Washington – With Congress’s fledgling “super committee”
currently considering major federal deficit reduction, a new
coalition of some 1,000 groups and businesses have joined “in
urging Congress to consider the economic impacts of the great
outdoors and historic preservation as it makes critical decisions
concerning America’s fiscal health.”
The “America’s Voice for Conservation, Recreation and Preservation”
bases much of its argument in sustained conservation funding levels
on a recent report that highlights the economic impact of outdoor
The report’s findings highlight the value of outdoor recreation
conservation, and more:
n 9.4 million American jobs;
n $1.06 trillion in total economic impact;
n $107 billion annually generated in tax revenue.
The report – “The Economics Associated with Outdoor Recreation,
Natural Resources Conservation and Historic Preservation in the
United States” – was commissioned by the National Fish and Wildlife
Foundation and was completed by Southwick Associates.
The release of the report was accompanied by a press conference in
“From an economic perspective, the bottom line is clear – America’s
natural resources are a critical part of the national economy,”
said Mark Tercek, president and CEO of The Nature Conservancy, in a
coalition press release.
Vaughn Collins, director of government affairs for the Theodore
Roosevelt Conservation Partnership, said the far-reaching coalition
would “support things that benefit conservation,” but likely
wouldn’t advocate specific programs. That said, the groups that are
part of the coalition are suggesting their membership contact
members of Congress to express specific concerns.
Collins said the collective of 1,000 groups and business are
supported by between 20 million and 30 million Americans.
A letter that highlights the economic effects of the outdoors and
conservation across the country has circulated through Congress.
Collins said it originally was sent to House Speaker John Boehner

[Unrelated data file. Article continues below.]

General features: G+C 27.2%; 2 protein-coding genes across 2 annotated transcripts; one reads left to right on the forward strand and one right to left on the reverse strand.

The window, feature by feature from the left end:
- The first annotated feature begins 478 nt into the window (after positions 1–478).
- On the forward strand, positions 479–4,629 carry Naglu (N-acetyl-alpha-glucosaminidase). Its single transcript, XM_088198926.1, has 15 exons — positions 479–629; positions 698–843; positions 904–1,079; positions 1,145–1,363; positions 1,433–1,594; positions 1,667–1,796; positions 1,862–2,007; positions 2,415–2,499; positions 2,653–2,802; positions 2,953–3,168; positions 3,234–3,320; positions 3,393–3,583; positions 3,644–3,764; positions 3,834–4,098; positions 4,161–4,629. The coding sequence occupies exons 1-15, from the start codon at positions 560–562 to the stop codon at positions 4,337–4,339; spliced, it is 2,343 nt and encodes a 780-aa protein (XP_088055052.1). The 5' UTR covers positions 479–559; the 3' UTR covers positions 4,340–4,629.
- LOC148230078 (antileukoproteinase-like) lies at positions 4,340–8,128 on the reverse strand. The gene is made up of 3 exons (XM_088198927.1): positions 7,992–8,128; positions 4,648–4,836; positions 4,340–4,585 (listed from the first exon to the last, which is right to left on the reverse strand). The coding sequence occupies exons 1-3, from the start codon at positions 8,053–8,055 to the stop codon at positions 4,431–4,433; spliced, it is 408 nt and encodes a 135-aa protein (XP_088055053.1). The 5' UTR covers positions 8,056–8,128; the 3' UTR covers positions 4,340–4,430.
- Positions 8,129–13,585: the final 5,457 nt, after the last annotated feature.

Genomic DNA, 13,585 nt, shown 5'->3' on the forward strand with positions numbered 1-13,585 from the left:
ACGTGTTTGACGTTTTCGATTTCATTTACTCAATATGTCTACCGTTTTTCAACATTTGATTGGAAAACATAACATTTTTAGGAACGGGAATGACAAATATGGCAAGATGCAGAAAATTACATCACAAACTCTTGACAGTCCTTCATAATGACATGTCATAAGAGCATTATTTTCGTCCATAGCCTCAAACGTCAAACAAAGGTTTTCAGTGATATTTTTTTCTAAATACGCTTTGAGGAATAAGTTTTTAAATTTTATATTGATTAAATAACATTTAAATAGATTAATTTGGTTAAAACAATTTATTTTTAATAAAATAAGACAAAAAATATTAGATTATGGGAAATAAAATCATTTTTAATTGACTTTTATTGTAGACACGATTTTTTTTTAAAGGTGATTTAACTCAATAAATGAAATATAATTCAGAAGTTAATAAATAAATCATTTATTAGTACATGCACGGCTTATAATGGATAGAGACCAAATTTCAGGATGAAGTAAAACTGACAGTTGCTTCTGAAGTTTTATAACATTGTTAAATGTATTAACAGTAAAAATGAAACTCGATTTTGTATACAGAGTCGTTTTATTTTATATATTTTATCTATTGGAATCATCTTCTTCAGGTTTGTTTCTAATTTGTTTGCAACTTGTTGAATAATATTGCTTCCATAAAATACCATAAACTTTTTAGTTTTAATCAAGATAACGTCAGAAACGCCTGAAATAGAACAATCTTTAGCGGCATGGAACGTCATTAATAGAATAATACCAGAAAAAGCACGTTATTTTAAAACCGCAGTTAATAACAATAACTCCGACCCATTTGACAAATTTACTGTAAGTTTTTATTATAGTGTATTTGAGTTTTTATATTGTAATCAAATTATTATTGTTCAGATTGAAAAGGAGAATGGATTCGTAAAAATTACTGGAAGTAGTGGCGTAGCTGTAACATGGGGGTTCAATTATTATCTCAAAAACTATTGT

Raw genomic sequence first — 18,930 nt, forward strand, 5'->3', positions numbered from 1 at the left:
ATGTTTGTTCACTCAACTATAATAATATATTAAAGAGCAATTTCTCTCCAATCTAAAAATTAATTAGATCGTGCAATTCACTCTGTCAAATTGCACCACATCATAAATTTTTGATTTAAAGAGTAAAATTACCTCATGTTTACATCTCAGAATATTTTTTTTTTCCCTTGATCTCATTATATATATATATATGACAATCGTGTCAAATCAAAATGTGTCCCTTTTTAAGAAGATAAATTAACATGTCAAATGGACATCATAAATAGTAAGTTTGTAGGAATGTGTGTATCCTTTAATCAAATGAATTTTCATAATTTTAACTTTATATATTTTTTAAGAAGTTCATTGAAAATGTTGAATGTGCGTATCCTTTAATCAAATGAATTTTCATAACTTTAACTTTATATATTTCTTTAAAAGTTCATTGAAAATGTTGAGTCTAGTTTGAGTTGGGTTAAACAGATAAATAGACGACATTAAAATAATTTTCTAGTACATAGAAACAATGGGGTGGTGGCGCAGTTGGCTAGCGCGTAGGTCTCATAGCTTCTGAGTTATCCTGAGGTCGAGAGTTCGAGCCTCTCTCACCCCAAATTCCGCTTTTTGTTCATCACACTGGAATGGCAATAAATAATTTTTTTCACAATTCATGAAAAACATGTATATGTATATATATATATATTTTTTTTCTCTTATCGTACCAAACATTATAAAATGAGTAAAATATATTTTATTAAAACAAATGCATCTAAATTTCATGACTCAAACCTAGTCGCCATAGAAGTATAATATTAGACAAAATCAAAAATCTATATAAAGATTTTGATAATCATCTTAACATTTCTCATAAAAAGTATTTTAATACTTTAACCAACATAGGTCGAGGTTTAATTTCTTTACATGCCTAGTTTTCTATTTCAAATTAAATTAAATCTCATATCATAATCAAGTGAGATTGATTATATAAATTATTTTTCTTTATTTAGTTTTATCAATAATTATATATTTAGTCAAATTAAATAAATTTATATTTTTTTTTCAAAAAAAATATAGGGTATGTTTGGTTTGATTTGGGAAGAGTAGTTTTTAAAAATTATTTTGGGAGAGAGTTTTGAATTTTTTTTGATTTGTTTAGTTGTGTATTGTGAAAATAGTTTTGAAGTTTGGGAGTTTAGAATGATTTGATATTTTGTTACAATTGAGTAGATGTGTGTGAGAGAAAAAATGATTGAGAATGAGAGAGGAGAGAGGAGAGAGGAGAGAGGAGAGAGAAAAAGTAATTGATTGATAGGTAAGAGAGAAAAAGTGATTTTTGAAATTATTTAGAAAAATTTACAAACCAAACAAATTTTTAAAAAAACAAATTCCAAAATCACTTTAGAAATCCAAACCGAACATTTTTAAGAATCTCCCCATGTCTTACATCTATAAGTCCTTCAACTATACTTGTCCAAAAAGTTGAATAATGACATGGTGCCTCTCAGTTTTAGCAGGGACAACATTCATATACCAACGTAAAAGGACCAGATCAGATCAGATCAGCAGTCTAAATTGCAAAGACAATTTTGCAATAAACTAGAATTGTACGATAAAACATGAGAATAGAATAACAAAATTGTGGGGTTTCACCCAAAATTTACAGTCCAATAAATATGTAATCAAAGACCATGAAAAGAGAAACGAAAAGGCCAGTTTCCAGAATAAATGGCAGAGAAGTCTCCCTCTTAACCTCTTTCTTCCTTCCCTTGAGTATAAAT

and Senate Majority Leader Harry Reid, followed by a mass mailing
to all members of Congress. More recently, Democrats and
Republicans from the House and Senate who comprise the joint super
committee received another mailing.
The letter “urged Congressional leaders to sustain the federal
funds that are critical to the American way of life,” a coalition
press release said.
Coalition members, the release says, “are united in a shared
understanding that federal investments in natural resource
conservation, recreation, and historic preservation programs are
vital to the future of our great nation.”
Dale Hall, CEO of Ducks Unlimited, said conservation funding often
provides the biggest bang for the buck, in terms of federal
“This economic report highlights how cost-effective conservation
and preservation programs make a clear profit for the U.S. taxpayer
and benefit our nation’s economy,” Hall said in the release.
Collins said the Congressional super committee is expected to
produce a bill that will provide deficit reduction to the tune of
about $1.2 trillion by Nov. 23. The House and Senate must approve
the bill by the end of December. If not, across-the-board cuts for
all federal programs could be in store. Of course, even those
decisions could be subject to change.
Super committee recommendations wouldn’t be scheduled to take
effect until 2013, when a new president and new Congress could be
in place, which, Collins said, could change things.
“It’s a ‘guided mystery,’ ” he said, referring to the eventual